Sunday, November 22, 2020

Tenth Circuit Breviaries

Double jeopardy

Mr. Denezpi entered an Alford plea in the Court of Indian Offenses to assaulting VY, and served an approximately 5-month prison sentence. Based on the same conduct, Mr. Denezpi was later charged and convicted in federal court of aggravated sexual abuse, and sentenced to 360 months in prison.

This second proceeding did not violate the Fifth Amendment's Double Jeopardy clause, held the Tenth Circuit in United States v. Denezpi. Courts of Indian Offenses function as tribal courts and are therefore inherently sovereign courts (despite the fact that they operate under federal regulations). And, as the Supreme Court reiterated last year in Gamble, under the dual-sovereignty doctrine, separate sovereigns may each prosecute and punish a person for the same conduct ("the same offence") without offending the Double Jeopardy clause.

Conspiracies and variances

"When an indictment charges a single overarching conspiracy, but the government only proves several smaller conspiracies, a variance occurs." The question then becomes whether that variance is fatal. Read United States v. Sanchez to learn more about the controlling factors in this analysis.

Sentencing guidelines: analogous offenses

For offenses not listed in the Statutory Index of the Sentencing Guidelines, the "most analogous guideline" must be used. USSG 1B1.2; 2X5.1. In United States v. Clark, the district court determined that there was no analogous guideline for Ms. Clark's offense of child neglect in Indian country. The Tenth Circuit affirmed that determination by categorically comparing the offense elements (not the underlying conduct) to potentially analogous guideline provisions and finding no satisfactory match.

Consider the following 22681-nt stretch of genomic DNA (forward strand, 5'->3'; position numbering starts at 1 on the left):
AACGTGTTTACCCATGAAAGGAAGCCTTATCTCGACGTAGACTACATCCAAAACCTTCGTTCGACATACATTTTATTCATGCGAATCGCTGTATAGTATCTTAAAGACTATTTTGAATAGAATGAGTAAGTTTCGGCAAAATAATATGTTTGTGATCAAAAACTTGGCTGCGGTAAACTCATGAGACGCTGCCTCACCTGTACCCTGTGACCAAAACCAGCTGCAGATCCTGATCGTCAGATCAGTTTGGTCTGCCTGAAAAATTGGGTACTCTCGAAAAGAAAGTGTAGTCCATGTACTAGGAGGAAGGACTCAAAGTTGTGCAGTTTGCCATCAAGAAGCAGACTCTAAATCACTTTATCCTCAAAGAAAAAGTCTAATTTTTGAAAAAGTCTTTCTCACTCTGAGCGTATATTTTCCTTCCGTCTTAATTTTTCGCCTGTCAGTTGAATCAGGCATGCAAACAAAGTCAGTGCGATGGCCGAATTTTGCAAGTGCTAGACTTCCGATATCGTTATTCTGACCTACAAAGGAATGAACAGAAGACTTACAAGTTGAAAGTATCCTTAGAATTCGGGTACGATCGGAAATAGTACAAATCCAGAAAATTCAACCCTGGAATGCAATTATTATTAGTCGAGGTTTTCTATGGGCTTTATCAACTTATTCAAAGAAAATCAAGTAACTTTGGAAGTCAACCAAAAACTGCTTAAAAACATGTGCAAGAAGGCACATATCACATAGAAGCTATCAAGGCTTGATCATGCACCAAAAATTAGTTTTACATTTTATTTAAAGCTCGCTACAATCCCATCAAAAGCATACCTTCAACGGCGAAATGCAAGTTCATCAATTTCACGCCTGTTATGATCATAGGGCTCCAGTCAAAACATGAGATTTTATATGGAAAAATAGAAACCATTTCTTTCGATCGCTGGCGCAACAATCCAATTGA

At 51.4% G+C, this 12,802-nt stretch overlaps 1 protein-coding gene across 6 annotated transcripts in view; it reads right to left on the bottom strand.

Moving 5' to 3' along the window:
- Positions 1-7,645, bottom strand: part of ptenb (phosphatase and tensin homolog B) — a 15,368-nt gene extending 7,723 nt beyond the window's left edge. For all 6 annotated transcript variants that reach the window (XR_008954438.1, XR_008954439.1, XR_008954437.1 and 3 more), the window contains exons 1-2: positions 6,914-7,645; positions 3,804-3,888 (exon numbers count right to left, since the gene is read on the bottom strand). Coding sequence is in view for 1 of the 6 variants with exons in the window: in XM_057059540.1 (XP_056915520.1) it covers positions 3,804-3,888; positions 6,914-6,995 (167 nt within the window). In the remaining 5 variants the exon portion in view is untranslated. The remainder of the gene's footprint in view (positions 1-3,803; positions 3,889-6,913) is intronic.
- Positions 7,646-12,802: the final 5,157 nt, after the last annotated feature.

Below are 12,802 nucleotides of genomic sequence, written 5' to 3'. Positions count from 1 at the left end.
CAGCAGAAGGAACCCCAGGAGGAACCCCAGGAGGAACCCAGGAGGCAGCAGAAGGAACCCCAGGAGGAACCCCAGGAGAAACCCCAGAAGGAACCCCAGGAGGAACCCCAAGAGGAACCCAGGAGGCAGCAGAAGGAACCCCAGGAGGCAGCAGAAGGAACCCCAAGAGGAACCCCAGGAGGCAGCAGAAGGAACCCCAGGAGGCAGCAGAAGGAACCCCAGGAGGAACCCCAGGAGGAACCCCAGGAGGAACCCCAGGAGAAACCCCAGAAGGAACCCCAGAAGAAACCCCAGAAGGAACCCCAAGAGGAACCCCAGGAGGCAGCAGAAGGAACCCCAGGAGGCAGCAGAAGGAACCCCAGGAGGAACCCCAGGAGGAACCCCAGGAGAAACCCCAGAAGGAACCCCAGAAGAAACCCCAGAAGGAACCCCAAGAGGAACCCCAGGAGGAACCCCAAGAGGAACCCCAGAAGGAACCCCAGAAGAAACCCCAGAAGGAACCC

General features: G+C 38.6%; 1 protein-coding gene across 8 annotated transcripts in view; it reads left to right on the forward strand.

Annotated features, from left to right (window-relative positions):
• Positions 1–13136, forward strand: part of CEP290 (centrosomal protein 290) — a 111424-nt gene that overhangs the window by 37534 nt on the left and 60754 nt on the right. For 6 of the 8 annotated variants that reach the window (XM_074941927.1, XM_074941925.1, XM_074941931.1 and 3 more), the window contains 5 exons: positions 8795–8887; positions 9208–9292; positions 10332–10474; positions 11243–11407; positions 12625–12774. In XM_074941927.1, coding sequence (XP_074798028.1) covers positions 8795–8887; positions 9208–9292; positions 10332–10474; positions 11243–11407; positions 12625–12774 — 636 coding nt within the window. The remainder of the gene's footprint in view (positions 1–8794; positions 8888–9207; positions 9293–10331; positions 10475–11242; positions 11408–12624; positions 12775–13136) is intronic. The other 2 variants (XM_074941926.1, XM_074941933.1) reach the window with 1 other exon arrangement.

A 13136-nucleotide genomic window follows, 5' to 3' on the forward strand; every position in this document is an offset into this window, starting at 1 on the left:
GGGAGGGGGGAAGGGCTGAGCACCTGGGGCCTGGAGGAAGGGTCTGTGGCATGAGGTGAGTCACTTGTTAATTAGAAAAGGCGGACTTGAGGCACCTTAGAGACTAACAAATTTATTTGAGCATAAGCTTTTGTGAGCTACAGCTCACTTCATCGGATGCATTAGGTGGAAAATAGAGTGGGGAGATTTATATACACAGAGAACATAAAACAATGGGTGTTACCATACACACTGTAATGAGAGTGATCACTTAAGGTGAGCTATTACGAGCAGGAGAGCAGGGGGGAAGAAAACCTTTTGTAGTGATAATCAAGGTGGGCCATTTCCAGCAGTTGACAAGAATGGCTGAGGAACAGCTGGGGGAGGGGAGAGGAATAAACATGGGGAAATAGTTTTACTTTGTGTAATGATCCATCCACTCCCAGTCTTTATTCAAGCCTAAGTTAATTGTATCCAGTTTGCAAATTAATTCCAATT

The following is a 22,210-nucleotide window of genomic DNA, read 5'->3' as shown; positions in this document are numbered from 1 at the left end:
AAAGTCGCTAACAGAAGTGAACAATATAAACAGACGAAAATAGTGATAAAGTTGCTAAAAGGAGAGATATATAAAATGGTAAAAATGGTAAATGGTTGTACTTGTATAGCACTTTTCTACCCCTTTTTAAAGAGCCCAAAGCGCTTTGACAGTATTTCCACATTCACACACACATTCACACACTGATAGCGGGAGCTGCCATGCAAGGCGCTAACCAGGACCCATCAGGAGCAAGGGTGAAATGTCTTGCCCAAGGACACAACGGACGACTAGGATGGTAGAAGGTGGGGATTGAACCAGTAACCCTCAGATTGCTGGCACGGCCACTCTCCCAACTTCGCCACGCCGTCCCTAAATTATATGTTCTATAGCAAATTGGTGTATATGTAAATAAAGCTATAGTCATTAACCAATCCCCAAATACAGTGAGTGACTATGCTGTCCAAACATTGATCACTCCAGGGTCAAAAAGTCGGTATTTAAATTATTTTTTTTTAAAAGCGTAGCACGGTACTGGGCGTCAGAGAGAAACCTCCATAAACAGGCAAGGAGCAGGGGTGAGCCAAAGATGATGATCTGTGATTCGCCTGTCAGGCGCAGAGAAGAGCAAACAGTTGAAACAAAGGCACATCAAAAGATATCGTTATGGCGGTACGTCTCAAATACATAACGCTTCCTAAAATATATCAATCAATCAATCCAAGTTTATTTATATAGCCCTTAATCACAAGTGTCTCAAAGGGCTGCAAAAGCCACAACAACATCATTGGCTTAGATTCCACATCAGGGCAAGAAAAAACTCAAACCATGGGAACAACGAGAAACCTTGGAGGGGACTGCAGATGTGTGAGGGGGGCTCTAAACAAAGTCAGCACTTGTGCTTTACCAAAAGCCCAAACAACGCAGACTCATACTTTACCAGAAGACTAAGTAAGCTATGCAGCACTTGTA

Absent any analogous guideline, Ms. Clark's sentence was solely governed under the Major Crimes Act in accordance with Oklahoma law, which authorized a sentence from 1 year in jail up to life in prison. Given this broad range, and the absence of any analogous guideline to anchor the district court's sentencing decision, the district court plainly erred by not adequately explaining its imposition of an 84-month prison sentence.

Supervised release: reimposing special conditions

Does a district court have to make findings or give reasons for reimposing a special condition of supervised release? Maybe? But also maybe not. You'll have to make an objection to find out. That's what the defendant learned in United States v. Henry, when the Tenth Circuit held that even if the district court's reimposition of special conditions (after a revocation) without individualized reasons was error, it was not plain error.

Law of the case/the mandate rule

When the Tenth Circuit says something, it means it, and the district court is bound by that decision on remand. In United States v. Dutch, the Tenth Circuit allowed that "we are not infallible and we do not always address an issue as full as the district court might hope in our mandates." But even then, the district court is not in a position to "correct" a Tenth Circuit decision:
Even if the prior panel had erred, the extent of a district court’s discretion on remand is not determined by our fallibility or the district court’s satisfaction with our explanation. The court’s discretion on remand is determined by the limitations expressly imposed on it by our mandate. This court need not plumb the depths and details of an issue to preclude further argument about it on remand.